PESKOTOMUHKATI UNCEDED AND TRADITIONAL TERRITORY, CANADA (Oct. 24, 2023)—Support from the Open Space Institute (OSI) has helped to permanently protect a pristine sea island between the coasts of northeastern Maine and southeastern Canada. Conservation of the island secures an important migratory bird stopover while permanently facilitating access to the property by the Peskotomuhkati First Nation at Skutik peoples.
With a grant from OSI’s Transborder Fund, American Friends of Canadian Conservation, the Nature Trust of New Brunswick, and the Peskotomuhkati First Nation at Skutik collaborated to permanently protect the 19-acre “White Island.” Successful conservation of the island, located in the Western Isles region of Passamaquoddy Bay, also creates a cooperative stewardship structure that will integrate traditional Indigenous land uses.
OSI supported the project through its Transborder Fund, which focuses on projects supporting cross-border wildlife migration between the United States and Canada.
“OSI is honored to have supported the protection of White Island, and its cultural and ecological heritage, for good and forever,” said Joel Houser, OSI’s Director of Capital Grants. “We thank the Peskotomuhkati First Nation at Skutik, American Friends of Canadian Conservation, and the Nature Trust of New Brunswick for their dedication to White Island, and hope that this project will inspire future rematriation of Indigenous homelands throughout North America.”
White Island and other conserved islands in Passamaquoddy Bay preserve the biological diversity of the globally-significant “Quoddy Important Bird Area.” This Area provides critical habitat for a variety of shorebirds and seabirds including red-necked phalarope — a species of Special Concern in Canada and a priority for US Fish and Wildlife’s Northeast Region — and razorbill, a priority for conservation in Canada’s Region 14 Bird Conservation Strategy.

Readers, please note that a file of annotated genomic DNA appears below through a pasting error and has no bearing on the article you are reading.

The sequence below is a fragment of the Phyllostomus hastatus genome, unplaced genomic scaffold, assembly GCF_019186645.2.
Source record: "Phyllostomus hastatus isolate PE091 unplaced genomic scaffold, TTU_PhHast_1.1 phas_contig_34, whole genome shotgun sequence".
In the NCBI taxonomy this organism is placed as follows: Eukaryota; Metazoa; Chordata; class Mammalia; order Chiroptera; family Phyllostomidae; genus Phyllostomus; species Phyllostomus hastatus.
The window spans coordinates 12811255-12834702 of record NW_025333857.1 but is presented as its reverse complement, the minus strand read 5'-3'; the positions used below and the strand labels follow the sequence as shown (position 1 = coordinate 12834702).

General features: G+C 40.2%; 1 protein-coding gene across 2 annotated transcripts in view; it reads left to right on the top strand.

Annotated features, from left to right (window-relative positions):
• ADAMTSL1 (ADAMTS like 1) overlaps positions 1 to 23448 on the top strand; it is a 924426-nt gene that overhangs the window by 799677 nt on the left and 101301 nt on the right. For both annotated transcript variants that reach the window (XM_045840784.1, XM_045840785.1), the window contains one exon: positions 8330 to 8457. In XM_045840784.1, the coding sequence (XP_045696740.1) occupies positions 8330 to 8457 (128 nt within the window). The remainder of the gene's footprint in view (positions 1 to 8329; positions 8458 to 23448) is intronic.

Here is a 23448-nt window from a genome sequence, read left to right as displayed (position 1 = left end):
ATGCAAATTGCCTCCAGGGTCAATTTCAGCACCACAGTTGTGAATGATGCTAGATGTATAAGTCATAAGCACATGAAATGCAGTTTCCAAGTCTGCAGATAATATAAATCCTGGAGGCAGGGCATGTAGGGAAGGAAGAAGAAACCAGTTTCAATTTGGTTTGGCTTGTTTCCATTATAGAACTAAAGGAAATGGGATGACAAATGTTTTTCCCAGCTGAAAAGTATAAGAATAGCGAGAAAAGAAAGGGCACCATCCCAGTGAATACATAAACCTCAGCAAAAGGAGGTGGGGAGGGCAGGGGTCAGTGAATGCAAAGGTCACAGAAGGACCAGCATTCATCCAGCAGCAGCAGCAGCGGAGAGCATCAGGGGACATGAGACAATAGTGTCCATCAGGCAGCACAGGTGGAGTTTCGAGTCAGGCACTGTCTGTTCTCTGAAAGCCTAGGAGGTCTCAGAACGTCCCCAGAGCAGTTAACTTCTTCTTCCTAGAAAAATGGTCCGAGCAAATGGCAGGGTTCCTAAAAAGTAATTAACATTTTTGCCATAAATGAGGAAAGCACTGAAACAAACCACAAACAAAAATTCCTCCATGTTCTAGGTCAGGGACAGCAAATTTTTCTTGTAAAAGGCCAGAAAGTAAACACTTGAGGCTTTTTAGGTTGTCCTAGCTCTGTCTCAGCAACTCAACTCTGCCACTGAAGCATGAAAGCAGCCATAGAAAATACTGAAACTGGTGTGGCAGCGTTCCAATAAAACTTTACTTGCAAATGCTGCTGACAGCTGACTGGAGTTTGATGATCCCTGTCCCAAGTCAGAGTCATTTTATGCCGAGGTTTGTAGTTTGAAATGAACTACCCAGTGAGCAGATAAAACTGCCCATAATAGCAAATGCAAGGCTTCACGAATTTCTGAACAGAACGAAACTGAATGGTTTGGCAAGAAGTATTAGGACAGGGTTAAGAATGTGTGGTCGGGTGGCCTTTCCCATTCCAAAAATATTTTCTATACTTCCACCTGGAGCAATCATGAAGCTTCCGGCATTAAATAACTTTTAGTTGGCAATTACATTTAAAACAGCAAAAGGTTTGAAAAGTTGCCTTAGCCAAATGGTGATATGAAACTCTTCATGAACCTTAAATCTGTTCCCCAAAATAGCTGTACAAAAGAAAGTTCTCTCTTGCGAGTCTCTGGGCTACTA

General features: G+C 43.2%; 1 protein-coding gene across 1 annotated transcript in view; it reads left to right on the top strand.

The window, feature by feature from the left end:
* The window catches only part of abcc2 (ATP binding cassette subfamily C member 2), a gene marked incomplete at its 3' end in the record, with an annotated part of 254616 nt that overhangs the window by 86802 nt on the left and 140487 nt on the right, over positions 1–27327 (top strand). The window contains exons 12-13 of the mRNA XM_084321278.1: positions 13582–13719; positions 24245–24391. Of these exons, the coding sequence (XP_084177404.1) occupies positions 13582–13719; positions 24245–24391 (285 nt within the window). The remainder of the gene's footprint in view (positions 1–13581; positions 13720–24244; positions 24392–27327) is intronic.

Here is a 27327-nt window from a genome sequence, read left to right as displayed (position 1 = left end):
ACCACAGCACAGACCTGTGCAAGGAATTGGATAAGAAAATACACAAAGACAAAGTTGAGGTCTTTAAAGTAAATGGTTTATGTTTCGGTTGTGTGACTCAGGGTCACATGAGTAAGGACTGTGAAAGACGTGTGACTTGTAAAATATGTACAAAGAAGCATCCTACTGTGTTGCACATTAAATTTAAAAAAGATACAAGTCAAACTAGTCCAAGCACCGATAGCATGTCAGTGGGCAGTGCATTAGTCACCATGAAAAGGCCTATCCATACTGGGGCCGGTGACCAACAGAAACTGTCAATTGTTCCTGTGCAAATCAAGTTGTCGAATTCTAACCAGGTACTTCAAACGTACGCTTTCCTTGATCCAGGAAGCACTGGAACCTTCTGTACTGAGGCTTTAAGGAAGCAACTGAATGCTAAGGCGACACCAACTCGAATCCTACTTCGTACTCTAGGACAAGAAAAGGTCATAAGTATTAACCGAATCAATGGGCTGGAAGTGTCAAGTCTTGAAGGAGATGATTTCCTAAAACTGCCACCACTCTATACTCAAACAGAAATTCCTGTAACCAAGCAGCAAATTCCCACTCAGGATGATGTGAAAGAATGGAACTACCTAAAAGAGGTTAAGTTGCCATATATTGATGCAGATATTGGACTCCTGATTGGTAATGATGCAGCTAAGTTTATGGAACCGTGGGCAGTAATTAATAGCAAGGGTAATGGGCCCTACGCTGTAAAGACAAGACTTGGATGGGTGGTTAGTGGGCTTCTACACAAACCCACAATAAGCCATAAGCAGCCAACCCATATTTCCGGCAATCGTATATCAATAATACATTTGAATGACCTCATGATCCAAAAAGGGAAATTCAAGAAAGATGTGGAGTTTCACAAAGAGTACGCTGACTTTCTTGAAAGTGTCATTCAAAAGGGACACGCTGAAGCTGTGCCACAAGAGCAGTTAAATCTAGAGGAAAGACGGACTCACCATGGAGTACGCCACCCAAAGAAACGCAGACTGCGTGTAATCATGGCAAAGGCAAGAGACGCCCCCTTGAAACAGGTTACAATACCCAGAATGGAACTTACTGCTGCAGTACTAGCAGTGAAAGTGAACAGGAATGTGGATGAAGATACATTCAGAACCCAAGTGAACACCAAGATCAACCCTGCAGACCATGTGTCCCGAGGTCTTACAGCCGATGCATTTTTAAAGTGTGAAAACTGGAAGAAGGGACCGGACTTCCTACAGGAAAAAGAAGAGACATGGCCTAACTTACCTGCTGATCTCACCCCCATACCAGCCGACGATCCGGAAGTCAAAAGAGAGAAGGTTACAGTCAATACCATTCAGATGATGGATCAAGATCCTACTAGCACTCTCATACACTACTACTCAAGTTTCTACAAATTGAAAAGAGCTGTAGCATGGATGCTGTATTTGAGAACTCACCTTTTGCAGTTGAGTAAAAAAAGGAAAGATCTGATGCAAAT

The ecological richness of Passamaquoddy Bay and the larger St. Croix River watershed (known to the Indigenous inhabitants as the “Skutik”) were at the heart of every aspect of the lives of the Peskotomuhkati peoples.
Islands in Passamaquoddy Bay served as bases for Peskotomuhkati porpoise hunts, egg gathering, and fish netting. They also served as safe havens during the Peskotomuhkati people’s journeys in their large marine canoes across the Bay of Fundy.
Looking ahead, American Friends of Canadian Conservation, the Nature Trust of New Brunswick, and the Peskotomuhkati Nation at Skutik will develop a stewardship plan for White Island to reflect both Indigenous and “western” knowledge, allowing for traditional uses of White Island, and serving as a training opportunity for Indigenous youth.
In addition to the OSI’s Transborder Fund, the William P. Wharton Trust and Maine Community Foundation supported the conservation of White Island. The project would not have been possible without the generosity and commitment of land donor Doug DeAngelis who originally bought the island to ensure it was protected.